What Microsoft Pays Software Engineers, Designers, Other Roles

Like many of the other tech giants, Microsoft is making some adjustments in the face of economic uncertainty. Last month, Bloomberg reported on the company’s plans to cut back its open jobs; that followed a hiring slowdown in its Office and Windows divisions.

Even as it tweaks hiring, however, Microsoft is focused on retaining its current workforce. In May, CEO Satya Nadella announced in an internal email that merit-based salary increases and stock-based compensation will rise. “The most meaningful increases will be focused where the market demands and on early to mid-career levels,” he wrote. “We are also increasing Annual Stock ranges by at least 25 percent for all levels 67 and below.” 

Given those competing factors—the need to curb budgets, balanced against the equally important need to retain technologists—how much is Microsoft actually paying its people? For an answer, we can turn to levels.fyi, which crowdsources compensation data from multiple technology companies. A slight note of caution: crowdsourcing isn’t always the most scientific way of determining salaries. That being said, the levels.fyi compensation ranges generally tend to align with those presented by other sources, such as Glassdoor.

Let’s focus on entry-level positions at Microsoft, specifically software engineers (SDE), product designers, product managers, and SDE leads:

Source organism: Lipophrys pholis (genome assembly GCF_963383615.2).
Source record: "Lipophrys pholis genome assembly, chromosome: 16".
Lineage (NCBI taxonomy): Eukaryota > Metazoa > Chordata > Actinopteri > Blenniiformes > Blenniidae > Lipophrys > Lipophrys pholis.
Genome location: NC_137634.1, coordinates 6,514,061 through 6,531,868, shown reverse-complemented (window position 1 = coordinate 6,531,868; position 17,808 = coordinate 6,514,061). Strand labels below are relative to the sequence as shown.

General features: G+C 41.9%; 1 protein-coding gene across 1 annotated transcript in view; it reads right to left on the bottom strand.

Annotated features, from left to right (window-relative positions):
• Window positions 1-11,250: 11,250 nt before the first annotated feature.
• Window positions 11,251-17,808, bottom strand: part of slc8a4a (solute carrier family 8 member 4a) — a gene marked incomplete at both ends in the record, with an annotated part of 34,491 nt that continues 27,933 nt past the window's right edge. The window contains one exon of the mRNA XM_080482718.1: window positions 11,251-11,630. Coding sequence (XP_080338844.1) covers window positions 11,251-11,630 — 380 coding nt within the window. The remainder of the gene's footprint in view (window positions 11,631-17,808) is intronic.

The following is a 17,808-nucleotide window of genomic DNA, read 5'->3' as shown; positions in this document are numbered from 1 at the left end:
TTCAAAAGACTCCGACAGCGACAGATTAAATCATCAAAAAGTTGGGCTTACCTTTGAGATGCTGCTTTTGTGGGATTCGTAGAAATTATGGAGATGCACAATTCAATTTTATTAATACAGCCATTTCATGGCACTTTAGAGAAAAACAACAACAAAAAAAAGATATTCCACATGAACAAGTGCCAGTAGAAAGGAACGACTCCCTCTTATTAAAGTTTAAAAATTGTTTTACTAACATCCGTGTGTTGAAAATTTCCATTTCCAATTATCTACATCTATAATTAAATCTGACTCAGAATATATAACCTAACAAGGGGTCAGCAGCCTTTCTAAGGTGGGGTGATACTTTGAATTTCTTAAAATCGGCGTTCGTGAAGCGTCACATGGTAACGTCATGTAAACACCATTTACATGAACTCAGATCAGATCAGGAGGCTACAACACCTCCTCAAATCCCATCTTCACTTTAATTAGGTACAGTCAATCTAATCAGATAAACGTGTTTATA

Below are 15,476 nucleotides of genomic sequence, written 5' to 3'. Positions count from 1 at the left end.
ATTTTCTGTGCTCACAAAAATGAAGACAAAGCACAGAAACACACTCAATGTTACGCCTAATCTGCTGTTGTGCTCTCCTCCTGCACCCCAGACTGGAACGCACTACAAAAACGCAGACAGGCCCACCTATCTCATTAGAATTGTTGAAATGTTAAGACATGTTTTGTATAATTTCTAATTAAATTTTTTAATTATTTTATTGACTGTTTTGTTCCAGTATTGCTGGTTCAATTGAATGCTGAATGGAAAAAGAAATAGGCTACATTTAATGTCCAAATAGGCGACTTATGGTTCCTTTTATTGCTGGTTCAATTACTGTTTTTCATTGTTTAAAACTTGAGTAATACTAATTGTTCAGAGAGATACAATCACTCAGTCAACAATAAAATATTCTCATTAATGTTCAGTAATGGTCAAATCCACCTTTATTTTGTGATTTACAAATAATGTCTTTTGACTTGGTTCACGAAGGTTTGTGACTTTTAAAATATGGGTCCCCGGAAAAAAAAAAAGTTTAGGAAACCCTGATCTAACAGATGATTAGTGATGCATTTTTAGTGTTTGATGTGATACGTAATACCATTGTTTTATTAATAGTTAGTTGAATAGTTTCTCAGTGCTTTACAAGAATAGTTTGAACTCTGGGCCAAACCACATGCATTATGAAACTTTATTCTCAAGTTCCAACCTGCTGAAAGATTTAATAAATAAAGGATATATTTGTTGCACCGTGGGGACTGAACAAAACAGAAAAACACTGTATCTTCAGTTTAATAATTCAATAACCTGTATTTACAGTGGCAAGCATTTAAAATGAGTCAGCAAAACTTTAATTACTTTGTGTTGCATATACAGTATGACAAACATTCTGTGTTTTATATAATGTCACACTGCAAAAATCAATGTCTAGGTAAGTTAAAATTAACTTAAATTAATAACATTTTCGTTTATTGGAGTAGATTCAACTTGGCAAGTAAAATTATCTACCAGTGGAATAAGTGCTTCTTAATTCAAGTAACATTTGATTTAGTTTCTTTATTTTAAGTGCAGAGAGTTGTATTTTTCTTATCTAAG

If you’re curious about how much all Microsoft employees make, you might soon have the opportunity to get that information straight from the source: In June, the company promised greater pay transparency (in addition to the elimination of noncompete clauses for most employees). “Today we’re announcing another best practice with our commitment to publicly disclose salary ranges in all of our internal and external job postings across the U.S., beginning no later than January 2023,” the company wrote in a corporate blog posting.

Of course, salaries can differ between employees in the same role, depending on all kinds of factors such as tenure and individual negotiations. However much an individual technologist gets paid at Microsoft, one thing is clear: the company pays on par with other tech giants such as Google and Amazon. It needs to, if it wants to retain that talent.